In all systems, great change is always preceded by great disequilibrium.
For the past twenty years or so, everyone who knows me has eventually heard me spout the line above. It’s something in which I firmly believe, and it doesn’t take much pondering to come up with anecdotes that support the claim.
Whether it’s a toddler going through potty training, the behaviors of subatomic particles during nuclear fission, a society shifting to a new social norm, the widespread adoption of a new technology, or the arrival of a new boss at your company… it’s all the same: As systems undergo the shift from old model to new, the transitional period is fraught with instabilities and unforeseen disruptions. Put more plainly, things get “squirrely”.
The good news is that the mere expectation of impending “squirelliness” (okay… I’ve officially used that non-word enough…) is the most important tool in overcoming it.
So as the Internet of Things, the greatest technological and social shift since the adoption of the World Wide Web, gets underway, let’s talk a bit about what we can reasonably expect if we want to find stability and success on the other side. Keep in mind my assertion that the IoT is both a technological and a social shift. As such its pitfalls and dangers will be both technological and social in nature, and the point is not to presume to tell you exactly how to solve these problems. Solutions will arise from the minds of individuals smarter than I, and from the adoption of standards both imposed and de facto which do not yet exist.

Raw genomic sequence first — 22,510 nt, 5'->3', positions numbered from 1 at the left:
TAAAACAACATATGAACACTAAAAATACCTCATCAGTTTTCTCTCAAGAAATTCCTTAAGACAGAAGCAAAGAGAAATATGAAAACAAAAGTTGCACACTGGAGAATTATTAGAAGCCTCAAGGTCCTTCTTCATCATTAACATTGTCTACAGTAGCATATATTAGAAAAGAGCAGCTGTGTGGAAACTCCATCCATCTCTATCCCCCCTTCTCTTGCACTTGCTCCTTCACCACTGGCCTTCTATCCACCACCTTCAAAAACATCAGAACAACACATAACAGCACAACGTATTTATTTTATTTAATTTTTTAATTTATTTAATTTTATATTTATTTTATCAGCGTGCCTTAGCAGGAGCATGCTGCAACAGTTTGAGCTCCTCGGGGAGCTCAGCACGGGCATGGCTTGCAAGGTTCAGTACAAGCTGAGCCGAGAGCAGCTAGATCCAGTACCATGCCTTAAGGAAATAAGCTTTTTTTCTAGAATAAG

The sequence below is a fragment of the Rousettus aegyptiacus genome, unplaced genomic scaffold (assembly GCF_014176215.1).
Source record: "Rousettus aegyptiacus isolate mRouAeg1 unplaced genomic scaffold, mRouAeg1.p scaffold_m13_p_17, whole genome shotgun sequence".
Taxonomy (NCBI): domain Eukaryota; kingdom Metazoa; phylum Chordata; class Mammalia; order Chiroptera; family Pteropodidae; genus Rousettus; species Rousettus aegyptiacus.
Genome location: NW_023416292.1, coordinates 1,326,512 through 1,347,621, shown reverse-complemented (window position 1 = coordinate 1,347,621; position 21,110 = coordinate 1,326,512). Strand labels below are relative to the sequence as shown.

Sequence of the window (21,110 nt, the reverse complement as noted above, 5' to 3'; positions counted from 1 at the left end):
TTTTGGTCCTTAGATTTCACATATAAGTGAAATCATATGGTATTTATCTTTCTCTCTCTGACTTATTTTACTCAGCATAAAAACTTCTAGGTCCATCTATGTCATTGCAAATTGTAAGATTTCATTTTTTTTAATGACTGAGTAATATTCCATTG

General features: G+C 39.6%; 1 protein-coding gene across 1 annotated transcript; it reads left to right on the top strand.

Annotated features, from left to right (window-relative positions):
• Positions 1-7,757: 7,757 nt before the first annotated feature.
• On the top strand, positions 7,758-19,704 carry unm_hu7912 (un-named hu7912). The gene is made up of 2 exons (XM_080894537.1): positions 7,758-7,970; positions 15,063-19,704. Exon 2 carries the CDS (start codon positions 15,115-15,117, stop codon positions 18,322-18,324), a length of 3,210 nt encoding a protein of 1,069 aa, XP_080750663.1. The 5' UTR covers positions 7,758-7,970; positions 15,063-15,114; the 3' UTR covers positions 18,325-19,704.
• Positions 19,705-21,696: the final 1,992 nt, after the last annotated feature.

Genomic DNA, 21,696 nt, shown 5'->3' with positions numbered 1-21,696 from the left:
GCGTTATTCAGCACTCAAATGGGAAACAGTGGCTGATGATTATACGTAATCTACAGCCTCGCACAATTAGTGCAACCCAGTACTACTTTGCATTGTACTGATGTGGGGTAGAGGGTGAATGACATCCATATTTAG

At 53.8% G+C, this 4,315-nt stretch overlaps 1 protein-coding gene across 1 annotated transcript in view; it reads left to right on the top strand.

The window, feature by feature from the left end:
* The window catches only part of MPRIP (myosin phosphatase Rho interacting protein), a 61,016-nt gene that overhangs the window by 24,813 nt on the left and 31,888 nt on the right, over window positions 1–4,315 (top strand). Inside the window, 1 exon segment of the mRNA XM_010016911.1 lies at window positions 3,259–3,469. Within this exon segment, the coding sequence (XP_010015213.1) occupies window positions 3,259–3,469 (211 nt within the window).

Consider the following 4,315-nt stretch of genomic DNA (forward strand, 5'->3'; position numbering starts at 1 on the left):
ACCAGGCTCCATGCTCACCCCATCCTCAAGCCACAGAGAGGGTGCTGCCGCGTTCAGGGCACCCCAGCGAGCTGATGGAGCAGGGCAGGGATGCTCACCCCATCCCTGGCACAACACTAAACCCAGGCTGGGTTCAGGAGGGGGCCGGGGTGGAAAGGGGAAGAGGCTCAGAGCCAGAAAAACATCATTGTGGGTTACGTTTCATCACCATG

A Boeing 777 jet on a transatlantic flight from JFK to Heathrow has four engines, and during that flight each of those engines generates one terabyte of data. It’s admittedly a grand example, but should act as a wake-up call for anyone planning their IoT strategy. Data volumes are going to far exceed anything we’ve ever seen. Not only will “Big Data” immediately become “Massive Data”, but for the full promise of the IoT strategy to come to fruition, there will need to be significant upgrades in infrastructure, broader acceptance of the necessity for a massive data strategy by businesses of all kinds, and major leaps forward in the technologies and protocols used in the storage, transmission and parsing of the coming data flood.The IoT is about nothing if not incredible volumes of data, and those who succeed will be those who begin by investing heavily in a robust massive data strategy.
Embedded in the flood of data discussed above will be all kinds of personally identifiable information (PII). Whether that data is directly present in any given data transmission or obfuscated to some degree, for the IoT to “deliver” to consumers, this PII (or more likely the indirect pointers to it) must be present or IoT devices and services will be unable to provide the highly personalized experiences consumers and businesses will expect. Additionally, demand will more certainly grow for democratized sharing of IoT data in order to deliver “cross-platform” value. For example, the idea of your American market Volvo’s embedded IoT sensors being able to seamlessly find and pay for parking during your weekend trip to Toronto? Please! But it will require data sharing. So, when I ponder the manifold increase in data volume, the high sensitivity of the data within, and the market necessity to allow disparate entities to share data from disparate sources (and in the blink of an eye… did I mention that?), I ask myself whether the level of security currently afforded by today’s protocols and practices can handle it, and I get worried. Very worried.